What Counts As a Valid ID in the Philippines?

Scott Garceau once observed that Filipinos have this obsession with ID photos. He recounted an experience he had while attending classes at the University of the Philippines. His erstwhile professor had required his students to submit their 1×1 photos for the class roster, so Garceau made his way to a photo booth to have his made…..only to find out that he had to turn in an existing 1×1 photo of himself before he could have his picture taken. Ridiculous, I know.


Such an incident, of course, is an extreme case, but there’s no denying the necessity of some means of identification as you go through life. From visa applications to remittance claims, you’ll need to present at least one acceptable ID if you want things to go smoothly.


Now, the criteria for valid ID’s differ throughout the world, but since our blog caters mainly to people who either send money to or receive such in the Philippines, let’s focus on which identification cards would pass muster in this country:

Philippine Passport

Image Credit: abbeylieve


Valid Primary ID’s:

  • Philippine Passport from the Department of Foreign Affairs (DFA);
  • Driver’s License from the Land Transportation Office (LTO);
  • Professional Regulatory Commission (PRC) ID;
  • SSS UMID Card  from the Social Security System;
  • GSIS eCard from the Government Services and Insurance Corporation;
  • Digitized Postal ID from the Philippine Postal Corporation;
  • Integrated Bar of the Philippines (IBP) ID;
  • Overseas Worker’s Welfare Administration (OWWA) ID;
  • Diplomat ID from the Philippine Embassy;
  • iDOLE Card from the Department of Labor and Employment;
  • Senior Citizen ID from the appropriate Local Government Unit (LGU);
  • Voter’s ID from the Commission on Election (COMELEC);
  • GOCC and Government Office ID from the appropriate branch or agency of government (e.g., PNP, AFP, DENR, DepED, etc.);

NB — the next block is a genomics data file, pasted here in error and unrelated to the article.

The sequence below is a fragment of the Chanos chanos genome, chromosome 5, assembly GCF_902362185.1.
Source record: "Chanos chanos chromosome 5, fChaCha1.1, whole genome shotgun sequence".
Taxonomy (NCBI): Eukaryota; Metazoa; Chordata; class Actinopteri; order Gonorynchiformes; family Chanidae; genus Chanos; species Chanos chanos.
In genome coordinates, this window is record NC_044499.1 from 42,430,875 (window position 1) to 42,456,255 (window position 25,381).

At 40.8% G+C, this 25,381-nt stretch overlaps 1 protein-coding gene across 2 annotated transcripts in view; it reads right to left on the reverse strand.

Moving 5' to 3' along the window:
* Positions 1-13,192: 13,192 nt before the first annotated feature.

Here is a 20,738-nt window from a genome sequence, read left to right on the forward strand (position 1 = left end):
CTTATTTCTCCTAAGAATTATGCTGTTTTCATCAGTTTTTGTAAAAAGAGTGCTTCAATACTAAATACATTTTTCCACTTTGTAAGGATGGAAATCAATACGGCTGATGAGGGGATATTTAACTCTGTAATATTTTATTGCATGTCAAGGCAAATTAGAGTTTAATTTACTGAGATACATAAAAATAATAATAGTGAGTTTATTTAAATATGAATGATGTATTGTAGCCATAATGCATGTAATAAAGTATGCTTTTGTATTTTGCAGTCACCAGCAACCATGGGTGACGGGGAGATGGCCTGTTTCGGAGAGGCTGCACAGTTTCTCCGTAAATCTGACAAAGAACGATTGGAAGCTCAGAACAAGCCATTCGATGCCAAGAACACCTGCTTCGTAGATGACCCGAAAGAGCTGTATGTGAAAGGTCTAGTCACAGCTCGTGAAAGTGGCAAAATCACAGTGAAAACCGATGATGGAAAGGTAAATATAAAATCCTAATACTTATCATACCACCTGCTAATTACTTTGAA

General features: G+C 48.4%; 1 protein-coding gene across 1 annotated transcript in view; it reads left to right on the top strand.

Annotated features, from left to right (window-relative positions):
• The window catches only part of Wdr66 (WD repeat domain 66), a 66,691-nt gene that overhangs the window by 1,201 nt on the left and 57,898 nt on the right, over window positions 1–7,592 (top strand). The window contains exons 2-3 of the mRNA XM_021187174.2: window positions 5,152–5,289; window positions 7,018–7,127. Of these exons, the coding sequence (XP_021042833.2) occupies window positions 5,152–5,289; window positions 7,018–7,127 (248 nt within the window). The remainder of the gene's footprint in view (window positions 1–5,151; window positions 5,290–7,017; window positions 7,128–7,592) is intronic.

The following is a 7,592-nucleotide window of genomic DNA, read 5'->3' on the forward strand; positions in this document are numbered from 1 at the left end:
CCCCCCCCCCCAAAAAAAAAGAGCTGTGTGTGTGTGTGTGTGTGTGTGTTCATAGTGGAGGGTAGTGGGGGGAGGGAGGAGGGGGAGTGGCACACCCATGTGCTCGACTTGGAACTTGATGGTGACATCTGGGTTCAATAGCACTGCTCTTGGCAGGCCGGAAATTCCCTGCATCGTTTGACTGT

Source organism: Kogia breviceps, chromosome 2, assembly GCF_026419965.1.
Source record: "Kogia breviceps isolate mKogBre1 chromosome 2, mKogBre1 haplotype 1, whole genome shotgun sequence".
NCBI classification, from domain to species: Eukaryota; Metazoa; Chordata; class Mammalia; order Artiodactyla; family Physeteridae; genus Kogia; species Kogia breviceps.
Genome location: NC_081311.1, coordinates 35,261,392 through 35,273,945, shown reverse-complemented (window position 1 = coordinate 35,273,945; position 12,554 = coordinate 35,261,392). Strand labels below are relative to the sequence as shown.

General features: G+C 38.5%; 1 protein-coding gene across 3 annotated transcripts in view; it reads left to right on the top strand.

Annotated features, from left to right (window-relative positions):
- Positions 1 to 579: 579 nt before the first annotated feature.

• Alien Certificate of Registration or Immigrant Certificate of Registration

Valid Secondary ID’s (these are the ones you can use to prove your identity in the absence of the ones listed above):

  • National Bureau of Investigation (NBI) Clearance;
  • Police/PNP Clearance;
  • Barangay Clearance;
  • Cedula or Community Tax Certificate;
  • Voter’s Certification;
  • Government Service Record;
  • School ID (for active students);
  • Elementary or High School Form 137 for active students;
  • Transcript of Records from University or College attended;
  • Land Title;
  • Philippine Statistics Authority (PSA) Marriage Contract;
  • PSA Birth Certificate;
  • Seaman’s Book;
  • Old Postal ID;
  • Philhealth Card from Philhealth;
  • Persons with Disabilities (PWD) ID from the appropriate Local Government Unit (LGU);
  • TIN (Tax Identification Number) Card from the Bureau of Internal Revenue (BIR);
  • Firearms License Card from the Philippine National Police (PNP);
  • Philippine Leisure Retirement Authority (PLRA) visa or ID;
  • Company ID’s issued by Private Entities or Institutions Registered With, Supervised By, or Regulated By the Bangko Sentral ng Pilipinas (BSP), Securities and Exchange Commisssion (SEC), or the Insurance Commission (IC);
  • Alumni ID

Having to apply for and to renew government-issued ID’s can entail a lengthy process, but it does have its merits. For one, the sheer amount of forms, documents, and that ever present passport photo required ensures that the ID holder’s identity has been sufficiently verified. Save for some very shrewd forgers or counterfeits, not just anyone can simply claim your identity and all the benefits that come with it.

Philippine ID

Image Credit: PSST!


The same goes for your loved ones. Regardless of whether they would actually use their license to, say, drive or practice their PRC-regulated profession, having a valid ID on them at all times would at least make sure that they’ll get their iRemit remittances in the quickest, safest, and easiest way.

Serena Estrella

Serena joined Remit back in 2016, and has tormented its Marketing Head constantly ever since. To get through the rigors of writing about grave concerns like exchange rates, citizenship requirements, and PH-AU news, she likes to blast Mozart, Vivaldi, ONE OK ROCK, and Shigeru Umebayashi in the background. She does a mean Merida voice in her spare time too.


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